It's hard to endorse something with such a terrible name, but Reuters Mobile Journalist initiative--that's MoJo for short folks, sorry--is a brilliant concept. The essential idea was to equip journalists with a do-everything mobile phone (Nokia's N95, which has a 5 megapixel camera stuck on the back), a bluetooth keyboard (so you're not typing everything out on the multi-tap keypad), a mini tripod (for easy video blogging), a little mic, and even a solar charger. This small collection of tools is powerful enough to accomplish most of the tasks a one-man-band journalist may need. If a journalist can shoot video, take photos, and even write and file stories using equipment that probably weighs less than three pounds combined, it means that that journalist can be quicker and more agile, able to adapt faster to a changing situation and get needed information out.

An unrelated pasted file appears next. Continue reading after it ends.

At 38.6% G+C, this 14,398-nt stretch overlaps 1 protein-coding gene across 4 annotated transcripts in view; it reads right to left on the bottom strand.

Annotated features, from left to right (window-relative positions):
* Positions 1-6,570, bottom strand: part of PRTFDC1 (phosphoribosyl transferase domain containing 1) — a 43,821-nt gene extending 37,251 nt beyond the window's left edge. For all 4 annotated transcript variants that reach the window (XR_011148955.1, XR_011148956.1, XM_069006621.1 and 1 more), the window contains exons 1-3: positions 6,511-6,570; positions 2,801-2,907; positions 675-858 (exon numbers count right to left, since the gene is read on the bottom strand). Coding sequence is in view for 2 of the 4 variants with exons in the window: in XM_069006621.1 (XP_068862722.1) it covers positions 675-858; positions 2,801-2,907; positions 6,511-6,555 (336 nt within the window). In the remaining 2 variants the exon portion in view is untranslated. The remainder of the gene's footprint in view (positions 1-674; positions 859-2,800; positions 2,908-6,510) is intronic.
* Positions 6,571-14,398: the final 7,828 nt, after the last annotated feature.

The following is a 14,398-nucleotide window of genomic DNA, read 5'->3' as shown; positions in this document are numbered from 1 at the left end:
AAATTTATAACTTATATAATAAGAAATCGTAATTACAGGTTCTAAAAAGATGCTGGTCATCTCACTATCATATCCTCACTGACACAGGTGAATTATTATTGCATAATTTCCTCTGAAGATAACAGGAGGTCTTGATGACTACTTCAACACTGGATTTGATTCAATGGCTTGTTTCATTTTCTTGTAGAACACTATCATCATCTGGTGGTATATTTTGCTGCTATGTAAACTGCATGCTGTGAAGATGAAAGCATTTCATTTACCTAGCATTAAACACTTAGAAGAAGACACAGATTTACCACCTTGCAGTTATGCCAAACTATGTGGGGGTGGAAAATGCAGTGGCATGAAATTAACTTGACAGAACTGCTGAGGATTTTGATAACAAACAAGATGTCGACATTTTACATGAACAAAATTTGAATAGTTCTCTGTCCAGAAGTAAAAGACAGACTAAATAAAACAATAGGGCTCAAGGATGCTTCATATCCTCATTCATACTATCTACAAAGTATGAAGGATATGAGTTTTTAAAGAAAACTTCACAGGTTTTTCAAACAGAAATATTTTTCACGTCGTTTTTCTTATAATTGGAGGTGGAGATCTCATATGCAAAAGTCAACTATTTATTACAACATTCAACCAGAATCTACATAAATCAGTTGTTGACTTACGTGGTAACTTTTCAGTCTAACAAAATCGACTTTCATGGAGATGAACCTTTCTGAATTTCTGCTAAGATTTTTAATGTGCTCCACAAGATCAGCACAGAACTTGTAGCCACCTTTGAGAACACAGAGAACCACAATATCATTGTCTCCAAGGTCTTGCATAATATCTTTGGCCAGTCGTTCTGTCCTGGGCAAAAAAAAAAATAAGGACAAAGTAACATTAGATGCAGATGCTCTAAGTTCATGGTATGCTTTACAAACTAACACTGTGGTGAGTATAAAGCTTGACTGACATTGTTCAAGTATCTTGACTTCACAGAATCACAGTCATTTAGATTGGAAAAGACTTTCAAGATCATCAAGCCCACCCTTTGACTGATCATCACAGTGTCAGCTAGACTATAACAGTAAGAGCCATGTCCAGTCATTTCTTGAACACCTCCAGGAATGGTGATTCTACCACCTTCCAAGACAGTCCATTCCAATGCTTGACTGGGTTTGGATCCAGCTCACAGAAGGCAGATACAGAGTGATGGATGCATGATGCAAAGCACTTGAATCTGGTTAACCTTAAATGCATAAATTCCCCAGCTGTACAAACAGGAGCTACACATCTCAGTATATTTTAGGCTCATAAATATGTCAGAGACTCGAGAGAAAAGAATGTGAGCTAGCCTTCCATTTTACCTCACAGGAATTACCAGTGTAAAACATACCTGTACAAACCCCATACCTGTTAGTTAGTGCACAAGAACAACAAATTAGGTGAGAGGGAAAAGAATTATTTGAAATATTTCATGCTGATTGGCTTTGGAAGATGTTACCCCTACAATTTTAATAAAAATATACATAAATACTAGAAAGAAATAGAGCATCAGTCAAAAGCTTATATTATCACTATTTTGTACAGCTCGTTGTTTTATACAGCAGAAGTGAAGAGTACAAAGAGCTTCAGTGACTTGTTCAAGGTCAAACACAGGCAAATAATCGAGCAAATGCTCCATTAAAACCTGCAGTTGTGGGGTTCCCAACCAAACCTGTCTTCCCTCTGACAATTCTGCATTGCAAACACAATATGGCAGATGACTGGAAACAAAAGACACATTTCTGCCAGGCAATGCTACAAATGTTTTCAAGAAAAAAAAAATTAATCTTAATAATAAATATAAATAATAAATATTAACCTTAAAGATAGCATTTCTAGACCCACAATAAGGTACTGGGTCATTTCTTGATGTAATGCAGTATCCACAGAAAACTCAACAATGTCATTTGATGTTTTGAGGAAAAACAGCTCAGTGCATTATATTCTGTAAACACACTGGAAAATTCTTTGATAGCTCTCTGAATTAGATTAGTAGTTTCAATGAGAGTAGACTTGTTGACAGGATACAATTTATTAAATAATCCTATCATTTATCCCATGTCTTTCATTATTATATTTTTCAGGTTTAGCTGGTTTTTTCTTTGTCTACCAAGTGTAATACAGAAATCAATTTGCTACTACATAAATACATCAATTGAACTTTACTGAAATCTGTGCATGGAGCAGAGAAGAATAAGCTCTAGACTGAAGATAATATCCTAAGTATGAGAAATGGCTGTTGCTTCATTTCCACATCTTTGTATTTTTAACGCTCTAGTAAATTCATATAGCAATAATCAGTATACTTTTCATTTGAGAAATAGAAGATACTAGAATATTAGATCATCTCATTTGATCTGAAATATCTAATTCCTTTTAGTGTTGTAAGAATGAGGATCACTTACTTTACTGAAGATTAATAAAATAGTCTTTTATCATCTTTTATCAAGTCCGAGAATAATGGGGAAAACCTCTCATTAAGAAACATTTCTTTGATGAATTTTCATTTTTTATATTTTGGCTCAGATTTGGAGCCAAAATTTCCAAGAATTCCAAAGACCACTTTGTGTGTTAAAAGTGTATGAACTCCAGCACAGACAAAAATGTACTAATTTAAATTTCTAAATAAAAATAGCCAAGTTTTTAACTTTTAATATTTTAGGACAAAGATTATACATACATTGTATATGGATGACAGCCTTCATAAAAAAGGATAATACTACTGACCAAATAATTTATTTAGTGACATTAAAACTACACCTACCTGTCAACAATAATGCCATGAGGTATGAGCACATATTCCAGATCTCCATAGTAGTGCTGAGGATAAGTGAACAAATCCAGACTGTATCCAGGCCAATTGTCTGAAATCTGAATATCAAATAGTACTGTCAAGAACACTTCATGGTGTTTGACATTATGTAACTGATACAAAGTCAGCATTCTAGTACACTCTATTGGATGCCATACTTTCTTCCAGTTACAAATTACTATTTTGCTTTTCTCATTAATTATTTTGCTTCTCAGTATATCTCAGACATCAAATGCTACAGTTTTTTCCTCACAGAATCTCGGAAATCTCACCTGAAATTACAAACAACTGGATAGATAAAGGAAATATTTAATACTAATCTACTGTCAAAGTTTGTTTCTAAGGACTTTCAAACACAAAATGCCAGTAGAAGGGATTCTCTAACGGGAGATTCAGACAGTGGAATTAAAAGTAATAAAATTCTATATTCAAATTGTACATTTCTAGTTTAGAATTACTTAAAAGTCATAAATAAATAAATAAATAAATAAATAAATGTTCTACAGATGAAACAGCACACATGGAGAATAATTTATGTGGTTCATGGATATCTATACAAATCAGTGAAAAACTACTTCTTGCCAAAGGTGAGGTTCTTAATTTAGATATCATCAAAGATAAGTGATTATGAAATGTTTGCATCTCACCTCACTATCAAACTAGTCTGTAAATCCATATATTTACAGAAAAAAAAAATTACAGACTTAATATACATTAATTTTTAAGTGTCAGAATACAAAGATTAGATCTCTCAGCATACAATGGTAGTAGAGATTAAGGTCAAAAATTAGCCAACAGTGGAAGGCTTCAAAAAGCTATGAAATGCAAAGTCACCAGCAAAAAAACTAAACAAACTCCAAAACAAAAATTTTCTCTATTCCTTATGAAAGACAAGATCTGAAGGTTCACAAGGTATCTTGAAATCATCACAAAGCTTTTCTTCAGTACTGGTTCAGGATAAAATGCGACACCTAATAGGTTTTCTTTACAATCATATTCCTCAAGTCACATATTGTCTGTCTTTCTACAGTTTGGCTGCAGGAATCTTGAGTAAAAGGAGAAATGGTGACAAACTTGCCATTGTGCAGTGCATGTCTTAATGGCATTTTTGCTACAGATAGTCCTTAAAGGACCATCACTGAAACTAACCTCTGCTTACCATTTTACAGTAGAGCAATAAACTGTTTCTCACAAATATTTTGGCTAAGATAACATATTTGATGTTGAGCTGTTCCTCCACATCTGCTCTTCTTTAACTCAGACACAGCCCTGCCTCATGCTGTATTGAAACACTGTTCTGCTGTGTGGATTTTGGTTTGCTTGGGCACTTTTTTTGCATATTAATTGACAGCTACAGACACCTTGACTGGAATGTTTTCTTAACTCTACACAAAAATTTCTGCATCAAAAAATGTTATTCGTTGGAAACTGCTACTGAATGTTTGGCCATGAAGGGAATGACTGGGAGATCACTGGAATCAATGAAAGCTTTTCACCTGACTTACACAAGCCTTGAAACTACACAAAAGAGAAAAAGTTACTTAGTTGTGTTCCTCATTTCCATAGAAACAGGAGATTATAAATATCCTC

It also means that more people can be journalists. With one exception (an adapter to plug the mic in), all of this stuff is off-the-shelf equipment. And once you get past the phone, it's all pretty secondary. With the sheer volume and ubiquity of mobile phones across the world today suddenly the ability for everyone to be a journalist is within reach. Scary for journalists, yes, but amazing for empowering a multitude of voices.
While the collection of examples on the Reuters site is underwhelming (they mostly equipped tech journalists with the equipment, so you get the usual collection of trade-show handjobs), the possibilities are endless. I'd love to see them give 100 of these kits to youth media creators or 100 to farmers in developing nations or 100 to soldiers in the front lines (dare to dream--there's no way the Army would allow it) and see what happens. In the right hands, it has the potential to be a wildly disruptive technology, especially when paired with a backend designed for it (still waiting on that one though).